Our Clothes Doesn't Always Reflect How Much Money We Make

Walking through the rural streets of the Congo, you cross path with a man dressed in bright red, well tailored suit, with a shiny cane in his hand guiding his strut. That is what you call someone embracing and continuing the Sapeur or La Sape (La Société des Ambianceurs et Personnes Elégantes) or in English (The Society of Ambient People of Elegance) culture.


After WWII ended, serviceman from the Congo had return home from France. They returned with a new way of fashion and adapted to the dandy style into a new culture among the youth. As always, when the youth adapt to a style and with a combination of numerous economic struggle within the country of Congo, the youth culture eventually created what is now known as Sapeur.

When the Sapeur emerged, it is was prevalent during the early 1980s, specifically in the youth southern group of the Bacongo due to the unsuccessful progress in electing appropriate government positions. This became a ritualistic thing that would transform the youth in society from being a regular citizen to this “classy man”.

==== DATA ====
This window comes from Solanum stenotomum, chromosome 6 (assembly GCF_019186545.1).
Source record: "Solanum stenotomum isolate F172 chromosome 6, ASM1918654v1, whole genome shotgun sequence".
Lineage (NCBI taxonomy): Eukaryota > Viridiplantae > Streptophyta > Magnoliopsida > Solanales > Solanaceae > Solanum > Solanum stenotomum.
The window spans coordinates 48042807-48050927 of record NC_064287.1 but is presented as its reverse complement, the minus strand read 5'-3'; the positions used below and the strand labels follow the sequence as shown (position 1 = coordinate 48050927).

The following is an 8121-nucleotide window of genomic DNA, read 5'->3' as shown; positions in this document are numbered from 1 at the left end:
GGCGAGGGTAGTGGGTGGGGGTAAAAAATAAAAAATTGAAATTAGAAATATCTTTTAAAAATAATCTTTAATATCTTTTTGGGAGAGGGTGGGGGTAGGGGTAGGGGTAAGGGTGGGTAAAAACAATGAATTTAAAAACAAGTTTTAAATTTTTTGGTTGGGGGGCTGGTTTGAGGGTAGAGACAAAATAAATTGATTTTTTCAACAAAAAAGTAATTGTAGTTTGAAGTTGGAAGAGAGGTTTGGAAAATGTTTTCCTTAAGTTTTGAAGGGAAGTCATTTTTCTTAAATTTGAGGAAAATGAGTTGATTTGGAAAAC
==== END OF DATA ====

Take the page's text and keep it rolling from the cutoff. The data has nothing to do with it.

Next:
Sapeurs of today however, are not dominated by the youth anymore, but the generation that adapted to the popularity and strive to keep the culture going. Some have stop others continue the style because not only did it reflect how the people wanted to feel during the 70s and 80s when the Congo was in economic and political battle. Today, still the country is dealing with the financial struggle and there are still urban areas in which some of these people continue the Sapeur way. Often times, they would save up for years to buy certain suites, article of clothing, or particular shoes. The most symbolic garment of clothing is to have a pair of Westin shoes from France. Above is a short documentary about a man who embraced the Sapeur way and tells the audience what it means to him and why he puts in the money to dress they way he does.